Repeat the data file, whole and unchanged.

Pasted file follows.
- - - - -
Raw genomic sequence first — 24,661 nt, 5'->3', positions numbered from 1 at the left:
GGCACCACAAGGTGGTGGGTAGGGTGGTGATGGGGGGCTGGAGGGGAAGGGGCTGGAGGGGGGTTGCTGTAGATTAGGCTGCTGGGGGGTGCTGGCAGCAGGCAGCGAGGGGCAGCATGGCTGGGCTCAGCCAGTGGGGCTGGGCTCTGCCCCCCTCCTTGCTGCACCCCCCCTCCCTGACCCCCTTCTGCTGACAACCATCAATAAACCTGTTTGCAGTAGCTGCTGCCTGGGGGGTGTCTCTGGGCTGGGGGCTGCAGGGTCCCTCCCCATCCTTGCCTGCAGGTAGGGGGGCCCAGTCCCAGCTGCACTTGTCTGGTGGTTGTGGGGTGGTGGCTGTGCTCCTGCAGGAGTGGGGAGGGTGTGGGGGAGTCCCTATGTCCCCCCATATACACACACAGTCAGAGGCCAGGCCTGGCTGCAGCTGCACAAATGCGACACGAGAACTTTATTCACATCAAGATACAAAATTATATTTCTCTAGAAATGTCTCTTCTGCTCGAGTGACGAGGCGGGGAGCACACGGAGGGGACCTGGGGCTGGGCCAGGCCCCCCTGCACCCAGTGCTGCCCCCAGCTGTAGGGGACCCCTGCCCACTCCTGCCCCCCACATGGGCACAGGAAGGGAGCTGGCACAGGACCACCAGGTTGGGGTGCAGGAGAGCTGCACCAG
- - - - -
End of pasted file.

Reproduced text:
Raw genomic sequence first — 24,661 nt, 5'->3', positions numbered from 1 at the left:
GGCACCACAAGGTGGTGGGTAGGGTGGTGATGGGGGGCTGGAGGGGAAGGGGCTGGAGGGGGGTTGCTGTAGATTAGGCTGCTGGGGGGTGCTGGCAGCAGGCAGCGAGGGGCAGCATGGCTGGGCTCAGCCAGTGGGGCTGGGCTCTGCCCCCCTCCTTGCTGCACCCCCCCTCCCTGACCCCCTTCTGCTGACAACCATCAATAAACCTGTTTGCAGTAGCTGCTGCCTGGGGGGTGTCTCTGGGCTGGGGGCTGCAGGGTCCCTCCCCATCCTTGCCTGCAGGTAGGGGGGCCCAGTCCCAGCTGCACTTGTCTGGTGGTTGTGGGGTGGTGGCTGTGCTCCTGCAGGAGTGGGGAGGGTGTGGGGGAGTCCCTATGTCCCCCCATATACACACACAGTCAGAGGCCAGGCCTGGCTGCAGCTGCACAAATGCGACACGAGAACTTTATTCACATCAAGATACAAAATTATATTTCTCTAGAAATGTCTCTTCTGCTCGAGTGACGAGGCGGGGAGCACACGGAGGGGACCTGGGGCTGGGCCAGGCCCCCCTGCACCCAGTGCTGCCCCCAGCTGTAGGGGACCCCTGCCCACTCCTGCCCCCCACATGGGCACAGGAAGGGAGCTGGCACAGGACCACCAGGTTGGGGTGCAGGAGAGCTGCACCAG